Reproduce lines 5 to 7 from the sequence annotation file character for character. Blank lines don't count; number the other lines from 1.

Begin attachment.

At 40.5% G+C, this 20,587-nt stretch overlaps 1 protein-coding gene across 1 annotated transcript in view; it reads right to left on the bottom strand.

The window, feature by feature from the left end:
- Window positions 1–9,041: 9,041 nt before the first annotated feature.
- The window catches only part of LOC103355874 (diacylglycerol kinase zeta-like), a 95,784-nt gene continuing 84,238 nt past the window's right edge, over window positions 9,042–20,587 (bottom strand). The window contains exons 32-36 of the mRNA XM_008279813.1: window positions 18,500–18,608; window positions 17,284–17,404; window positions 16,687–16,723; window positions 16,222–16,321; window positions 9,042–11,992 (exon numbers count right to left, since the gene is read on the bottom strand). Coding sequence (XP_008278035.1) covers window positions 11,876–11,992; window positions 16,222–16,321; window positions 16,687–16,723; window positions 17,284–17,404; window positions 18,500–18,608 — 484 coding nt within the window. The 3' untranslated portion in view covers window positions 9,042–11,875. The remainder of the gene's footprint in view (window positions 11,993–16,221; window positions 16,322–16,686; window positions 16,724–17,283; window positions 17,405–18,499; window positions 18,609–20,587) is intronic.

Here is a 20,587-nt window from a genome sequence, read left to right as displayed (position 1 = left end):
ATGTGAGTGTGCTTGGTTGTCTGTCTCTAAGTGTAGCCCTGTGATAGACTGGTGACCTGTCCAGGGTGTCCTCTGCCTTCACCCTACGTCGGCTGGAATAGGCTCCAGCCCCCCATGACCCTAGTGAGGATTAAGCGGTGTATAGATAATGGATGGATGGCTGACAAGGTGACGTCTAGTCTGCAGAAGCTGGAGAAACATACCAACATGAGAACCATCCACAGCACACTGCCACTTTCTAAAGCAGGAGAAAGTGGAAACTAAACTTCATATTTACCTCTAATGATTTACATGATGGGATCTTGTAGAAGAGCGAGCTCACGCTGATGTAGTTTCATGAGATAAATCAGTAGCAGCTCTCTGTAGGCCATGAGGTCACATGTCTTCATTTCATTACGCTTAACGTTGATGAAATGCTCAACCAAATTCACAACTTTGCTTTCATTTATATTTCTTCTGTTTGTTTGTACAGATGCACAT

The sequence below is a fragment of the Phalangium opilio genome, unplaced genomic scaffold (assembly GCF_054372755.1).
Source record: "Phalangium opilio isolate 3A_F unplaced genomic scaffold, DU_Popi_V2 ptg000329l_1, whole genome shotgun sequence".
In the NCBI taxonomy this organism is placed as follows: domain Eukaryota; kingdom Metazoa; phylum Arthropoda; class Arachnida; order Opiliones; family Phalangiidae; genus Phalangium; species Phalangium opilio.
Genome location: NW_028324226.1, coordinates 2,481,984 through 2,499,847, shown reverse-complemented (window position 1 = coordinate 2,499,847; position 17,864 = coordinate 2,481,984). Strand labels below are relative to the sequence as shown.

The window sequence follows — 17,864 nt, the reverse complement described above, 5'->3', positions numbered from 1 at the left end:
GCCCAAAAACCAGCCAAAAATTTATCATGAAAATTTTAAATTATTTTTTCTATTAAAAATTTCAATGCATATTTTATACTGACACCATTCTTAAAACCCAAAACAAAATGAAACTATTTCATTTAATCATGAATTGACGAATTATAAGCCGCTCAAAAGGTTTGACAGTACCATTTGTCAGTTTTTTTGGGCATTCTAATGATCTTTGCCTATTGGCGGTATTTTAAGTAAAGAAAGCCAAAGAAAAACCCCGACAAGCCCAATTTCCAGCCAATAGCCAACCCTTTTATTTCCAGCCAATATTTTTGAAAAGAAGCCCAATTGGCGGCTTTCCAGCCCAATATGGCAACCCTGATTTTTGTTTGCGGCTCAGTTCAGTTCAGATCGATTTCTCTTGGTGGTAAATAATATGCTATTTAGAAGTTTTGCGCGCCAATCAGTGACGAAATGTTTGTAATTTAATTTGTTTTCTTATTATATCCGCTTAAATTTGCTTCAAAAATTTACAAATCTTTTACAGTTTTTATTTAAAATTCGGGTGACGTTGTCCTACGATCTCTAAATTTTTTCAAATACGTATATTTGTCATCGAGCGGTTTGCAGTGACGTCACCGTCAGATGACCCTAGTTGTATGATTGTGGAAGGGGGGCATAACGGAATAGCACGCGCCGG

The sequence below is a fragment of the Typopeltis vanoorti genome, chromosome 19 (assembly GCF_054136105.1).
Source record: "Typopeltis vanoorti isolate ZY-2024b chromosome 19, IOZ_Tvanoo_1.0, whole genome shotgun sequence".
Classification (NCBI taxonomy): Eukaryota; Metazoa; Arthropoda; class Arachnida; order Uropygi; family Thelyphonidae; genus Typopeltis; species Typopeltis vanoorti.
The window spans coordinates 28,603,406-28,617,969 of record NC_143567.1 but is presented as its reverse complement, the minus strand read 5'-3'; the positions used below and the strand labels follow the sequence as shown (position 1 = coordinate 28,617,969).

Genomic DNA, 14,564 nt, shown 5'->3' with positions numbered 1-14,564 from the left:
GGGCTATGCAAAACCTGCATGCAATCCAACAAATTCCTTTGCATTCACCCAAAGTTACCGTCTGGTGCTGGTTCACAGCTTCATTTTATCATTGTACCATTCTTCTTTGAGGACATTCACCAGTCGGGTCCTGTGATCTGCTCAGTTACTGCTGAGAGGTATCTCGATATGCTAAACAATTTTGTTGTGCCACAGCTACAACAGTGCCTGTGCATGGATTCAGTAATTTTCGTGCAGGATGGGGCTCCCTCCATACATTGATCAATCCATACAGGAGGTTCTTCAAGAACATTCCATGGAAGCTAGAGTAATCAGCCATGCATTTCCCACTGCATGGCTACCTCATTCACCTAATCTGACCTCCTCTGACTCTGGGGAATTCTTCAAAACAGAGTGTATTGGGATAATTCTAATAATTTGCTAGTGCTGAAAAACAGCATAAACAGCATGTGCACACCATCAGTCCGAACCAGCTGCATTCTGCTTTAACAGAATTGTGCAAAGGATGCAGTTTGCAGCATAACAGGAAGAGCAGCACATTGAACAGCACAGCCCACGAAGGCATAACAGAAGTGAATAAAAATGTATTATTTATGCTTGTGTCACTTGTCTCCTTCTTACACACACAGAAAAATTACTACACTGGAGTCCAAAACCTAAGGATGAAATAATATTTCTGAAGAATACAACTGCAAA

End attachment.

Here is a 20,587-nt window from a genome sequence, read left to right as displayed (position 1 = left end):
ATGTGAGTGTGCTTGGTTGTCTGTCTCTAAGTGTAGCCCTGTGATAGACTGGTGACCTGTCCAGGGTGTCCTCTGCCTTCACCCTACGTCGGCTGGAATAGGCTCCAGCCCCCCATGACCCTAGTGAGGATTAAGCGGTGTATAGATAATGGATGGATGGCTGACAAGGTGACGTCTAGTCTGCAGAAGCTGGAGAAACATACCAACATGAGAACCATCCACAGCACACTGCCACTTTCTAAAGCAGGAGAAAGTGGAAACTAAACTTCATATTTACCTCTAATGATTTACATGATGGGATCTTGTAGAAGAGCGAGCTCACGCTGATGTAGTTTCATGAGATAAATCAGTAGCAGCTCTCTGTAGGCCATGAGGTCACATGTCTTCATTTCATTACGCTTAACGTTGATGAAATGCTCAACCAAATTCACAACTTTGCTTTCATTTATATTTCTTCTGTTTGTTTGTACAGATGCACAT

The sequence below is a fragment of the Phalangium opilio genome, unplaced genomic scaffold (assembly GCF_054372755.1).